Cooking week

by Eszter Hargittai on November 26, 2003

For those celebrating Thanksgiving this week, I wanted to share some tried-and-true recipes. I’m an especially big fan of the pecan pie recipe. In addition to the dishes on that list, I will also make a batch of peanutbutter bars courtesy of Laura’s family (one of the Lauras who sometimes posts in the comments).

I like this holiday (even though I did not grow up with it) because it’s one of the very few that is not associated with having to get gifts for people nor does it have any religious overtones. (Don’t get me wrong, I love to surprise my friends and family with gifts, but I prefer to do it when I feel like it not when a marketing campaign tells me I should.) Of course, given that it’s a horribly hectic travel time of the year in the US, I’m sure not everybody shares my enthusiasm.



Maria 11.26.03 at 2:28 pm

Well, seeing as it’s clearly girly week for me, I have a recipe to pitch in.

This is the best comfort food I have ever, ever made. It’s from the fabulous Nigella Lawson’s ‘How to be a Domestic Goddess’.

Bread and Butter Pudding made with Pain au Chocolat

pint of cream
pint of milk combined and heated to near boiling.

1 whole egg and 5 egg yolks, beaten with tablespoon of sugar and a good squirt of vanilla essence. Whisk in the hot milk/cream, and whisk some more.

Pour it over sliced up, two day old pain au chocolat in a baking dish and leave to soak in for a few minutes. (arrange the whirly end bits on top – very pretty)

Bake at 180 celsius for about half an hour.

Serve and reassume thrown of Domestic Goddess.

It’s fabulous. Crispy and sweet on top, and moist and custardy underneath. Just what is needed on grim November evenings.

I’m thinking of trying this with sliced up croissants layered with some currants, and with nutmeg. The chocolate is well and good, but I think bread and butter pud misses something without the currants.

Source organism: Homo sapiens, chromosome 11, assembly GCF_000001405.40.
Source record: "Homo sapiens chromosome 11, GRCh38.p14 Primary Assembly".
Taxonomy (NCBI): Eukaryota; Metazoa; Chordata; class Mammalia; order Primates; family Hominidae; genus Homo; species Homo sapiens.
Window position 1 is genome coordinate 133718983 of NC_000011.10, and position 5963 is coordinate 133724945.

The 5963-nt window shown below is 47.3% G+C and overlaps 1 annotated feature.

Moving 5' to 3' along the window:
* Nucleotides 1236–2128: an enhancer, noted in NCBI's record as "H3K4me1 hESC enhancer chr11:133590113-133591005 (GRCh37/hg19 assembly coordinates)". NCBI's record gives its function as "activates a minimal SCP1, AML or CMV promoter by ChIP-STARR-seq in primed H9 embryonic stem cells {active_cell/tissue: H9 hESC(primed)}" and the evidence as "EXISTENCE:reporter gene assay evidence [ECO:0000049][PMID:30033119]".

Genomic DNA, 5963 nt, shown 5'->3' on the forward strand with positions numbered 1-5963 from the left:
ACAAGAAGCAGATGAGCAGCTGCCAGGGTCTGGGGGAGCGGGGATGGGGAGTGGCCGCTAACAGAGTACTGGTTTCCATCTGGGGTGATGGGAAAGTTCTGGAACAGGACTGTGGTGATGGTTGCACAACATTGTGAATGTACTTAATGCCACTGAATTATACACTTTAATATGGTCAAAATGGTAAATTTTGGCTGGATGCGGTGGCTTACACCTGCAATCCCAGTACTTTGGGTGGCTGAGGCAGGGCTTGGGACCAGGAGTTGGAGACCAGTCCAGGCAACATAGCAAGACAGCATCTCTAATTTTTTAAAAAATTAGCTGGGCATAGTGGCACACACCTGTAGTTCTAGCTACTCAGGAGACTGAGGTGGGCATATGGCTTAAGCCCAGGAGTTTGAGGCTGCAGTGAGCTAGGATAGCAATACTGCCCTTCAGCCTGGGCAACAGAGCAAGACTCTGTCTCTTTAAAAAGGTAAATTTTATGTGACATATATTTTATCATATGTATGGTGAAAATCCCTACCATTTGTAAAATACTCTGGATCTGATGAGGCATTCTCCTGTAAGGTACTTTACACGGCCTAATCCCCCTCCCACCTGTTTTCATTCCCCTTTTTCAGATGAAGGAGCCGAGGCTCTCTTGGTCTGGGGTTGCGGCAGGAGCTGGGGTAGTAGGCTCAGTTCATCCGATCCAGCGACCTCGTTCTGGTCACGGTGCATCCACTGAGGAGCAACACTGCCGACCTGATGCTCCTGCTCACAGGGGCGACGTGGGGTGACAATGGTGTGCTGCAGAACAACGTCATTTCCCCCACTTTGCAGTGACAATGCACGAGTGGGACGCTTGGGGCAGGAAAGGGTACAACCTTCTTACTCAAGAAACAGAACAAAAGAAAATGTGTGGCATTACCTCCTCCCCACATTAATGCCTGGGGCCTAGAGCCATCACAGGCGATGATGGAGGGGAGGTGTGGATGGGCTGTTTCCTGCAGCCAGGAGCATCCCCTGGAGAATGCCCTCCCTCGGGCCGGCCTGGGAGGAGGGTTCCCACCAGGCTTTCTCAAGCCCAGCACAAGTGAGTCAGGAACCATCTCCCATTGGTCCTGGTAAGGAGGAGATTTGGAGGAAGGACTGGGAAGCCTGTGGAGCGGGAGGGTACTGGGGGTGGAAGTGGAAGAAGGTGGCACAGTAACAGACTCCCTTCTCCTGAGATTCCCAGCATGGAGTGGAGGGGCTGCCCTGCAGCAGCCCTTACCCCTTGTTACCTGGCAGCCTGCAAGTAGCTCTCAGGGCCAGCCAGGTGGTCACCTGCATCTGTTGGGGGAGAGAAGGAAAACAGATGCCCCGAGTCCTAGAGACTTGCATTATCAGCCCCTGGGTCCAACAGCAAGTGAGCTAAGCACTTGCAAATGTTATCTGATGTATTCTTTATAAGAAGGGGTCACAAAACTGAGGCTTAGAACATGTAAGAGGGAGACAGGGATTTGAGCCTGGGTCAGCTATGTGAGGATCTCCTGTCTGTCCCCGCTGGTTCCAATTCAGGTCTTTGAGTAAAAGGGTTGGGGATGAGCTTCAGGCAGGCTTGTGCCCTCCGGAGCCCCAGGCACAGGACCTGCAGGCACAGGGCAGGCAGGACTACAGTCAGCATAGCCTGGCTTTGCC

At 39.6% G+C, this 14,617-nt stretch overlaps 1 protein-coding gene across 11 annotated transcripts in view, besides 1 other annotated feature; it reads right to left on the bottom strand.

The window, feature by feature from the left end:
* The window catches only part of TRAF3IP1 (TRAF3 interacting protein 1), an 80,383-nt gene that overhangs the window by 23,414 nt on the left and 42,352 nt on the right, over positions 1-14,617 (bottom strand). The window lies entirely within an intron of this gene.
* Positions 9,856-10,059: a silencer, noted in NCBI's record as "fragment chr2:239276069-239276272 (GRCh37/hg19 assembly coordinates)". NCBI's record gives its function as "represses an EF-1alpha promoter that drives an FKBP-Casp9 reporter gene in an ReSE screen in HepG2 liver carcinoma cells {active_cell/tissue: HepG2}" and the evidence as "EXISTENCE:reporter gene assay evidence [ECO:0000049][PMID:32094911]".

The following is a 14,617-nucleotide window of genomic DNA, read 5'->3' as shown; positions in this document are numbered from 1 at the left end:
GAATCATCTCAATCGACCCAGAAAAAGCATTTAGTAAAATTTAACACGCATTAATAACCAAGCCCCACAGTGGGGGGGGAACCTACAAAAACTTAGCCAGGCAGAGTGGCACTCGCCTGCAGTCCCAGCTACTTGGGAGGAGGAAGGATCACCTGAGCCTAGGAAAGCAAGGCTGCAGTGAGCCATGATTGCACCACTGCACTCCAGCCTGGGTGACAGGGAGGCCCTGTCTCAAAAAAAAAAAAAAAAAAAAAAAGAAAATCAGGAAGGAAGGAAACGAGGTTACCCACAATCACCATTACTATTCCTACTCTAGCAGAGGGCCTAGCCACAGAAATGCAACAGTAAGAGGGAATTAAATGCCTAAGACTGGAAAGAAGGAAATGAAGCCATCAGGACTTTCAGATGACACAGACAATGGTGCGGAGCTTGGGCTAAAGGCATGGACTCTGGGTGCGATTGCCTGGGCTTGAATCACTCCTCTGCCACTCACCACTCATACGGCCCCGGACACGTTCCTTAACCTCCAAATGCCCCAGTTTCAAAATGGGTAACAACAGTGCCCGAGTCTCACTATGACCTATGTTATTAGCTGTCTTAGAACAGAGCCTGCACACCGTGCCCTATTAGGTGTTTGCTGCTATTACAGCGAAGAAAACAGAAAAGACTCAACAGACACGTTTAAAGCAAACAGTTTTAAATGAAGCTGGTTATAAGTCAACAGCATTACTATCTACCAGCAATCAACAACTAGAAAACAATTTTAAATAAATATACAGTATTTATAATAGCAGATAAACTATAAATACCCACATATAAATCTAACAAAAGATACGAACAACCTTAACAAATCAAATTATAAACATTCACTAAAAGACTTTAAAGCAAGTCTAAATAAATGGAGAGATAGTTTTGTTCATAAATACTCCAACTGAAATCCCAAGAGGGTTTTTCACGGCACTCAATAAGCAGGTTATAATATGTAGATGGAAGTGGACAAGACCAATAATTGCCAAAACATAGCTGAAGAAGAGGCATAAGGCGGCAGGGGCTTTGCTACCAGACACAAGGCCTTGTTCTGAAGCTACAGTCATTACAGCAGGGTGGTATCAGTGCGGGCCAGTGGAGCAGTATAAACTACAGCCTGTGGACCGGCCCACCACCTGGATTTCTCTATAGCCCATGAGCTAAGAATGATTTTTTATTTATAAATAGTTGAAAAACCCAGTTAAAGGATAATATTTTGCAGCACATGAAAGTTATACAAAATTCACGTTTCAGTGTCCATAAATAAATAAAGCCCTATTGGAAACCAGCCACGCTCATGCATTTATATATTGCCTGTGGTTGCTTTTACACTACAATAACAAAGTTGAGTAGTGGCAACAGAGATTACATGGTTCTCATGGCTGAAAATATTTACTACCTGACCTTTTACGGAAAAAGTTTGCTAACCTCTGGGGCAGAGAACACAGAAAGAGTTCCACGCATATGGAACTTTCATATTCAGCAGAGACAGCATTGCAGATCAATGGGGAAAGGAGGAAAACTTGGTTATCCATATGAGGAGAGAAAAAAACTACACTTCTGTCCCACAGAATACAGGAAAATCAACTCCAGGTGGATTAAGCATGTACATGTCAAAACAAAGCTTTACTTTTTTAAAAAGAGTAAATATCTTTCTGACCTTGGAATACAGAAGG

The Victorians really knew a few things.


Theophylact 11.26.03 at 3:13 pm

Here’s one we really like:

Cranberry Red-Pepper Relish
adapted from Cook’s Illustrated, Nov/Dec 1994

2 red bell peppers, cored, seeded, and finely diced
2 cups cranberries, picked through and coarsely chopped
[1 medium onion, finely chopped: optional, and we haven’t used it so far]
1/3 cup wine vinegar
3/4 cup sugar
1 habanero pepper, cored, seeded, and finely chopped
1/4 teaspoon salt
1 Tablespoon juice from grated fresh ginger

Mix all ingredients except half of one of the red bell peppers and the chopped habanero, bring to a boil and then simmer, stirring occasionally, until the mixture becomes thick and jam-like (15-30 minutes). Add reserved bell pepper and chopped habanero to taste. Cool and serve. Can be refrigerated for at least two weeks.


Doug 11.26.03 at 4:21 pm

Thanks for the recipe tips, Eszter! Fourth of July and Thanksgiving are the two US holidays that I unfailingly observe overseas – tomorrow night we’ll have about a dozen over for the full treatment. Hungarian squash with dill (a la June Meyer) will be one of the sides. Hope that it will be tök jó!


eszter 11.26.03 at 7:52 pm

Doug, that really made me laugh. I wonder if anyone else will if I try a mini language lesson. Tök in Hungarian means squash, means good. Tök jó means very good/great. Of course, that doesn’t really follow. I’m no etymologist, but I figure tök in this context comes from the word tökéletes, which means perfect. So tökéletes got shortened to tök, which people do not tend to equate with squash when used with words such as good, bad or stupid. However, in this context of cooking it was a somewhat confusing and really funny use of the word.

To the others, thanks for sharing those yummy-sounding recipes!


Chris Marcil 11.26.03 at 9:19 pm

Thank you. I’ll try the potatoes/yams dish.

In the interest of bibliousness allow me to add a cocktail, the Saratoga:

1 1/2 oz. rye whiskey
1 1/2 oz. brandy
1 1/2 oz. sweet vermouth
dash bitters

Shake ‘n’ serve. The color is an beautiful autumnal brown.

The bitters should be orange bitters, which are hard to find (mine are made by the wonderful Fee Bros. of Rochester, NY); Angostura works almost as well.

Happy Thanksgiving to all.


laura 11.26.03 at 10:26 pm

It turns out the peanut butter bars work just fine gluten-free. They rely little enough on flour that almost any replacement flour works fine. Although I use a mixture of brown rice, white rice, potato, potato starch, and tapioca.

I’m considering making sweet potatoes this year. Not sure whether to top them with nuts and brown sugar, or marshmellows.

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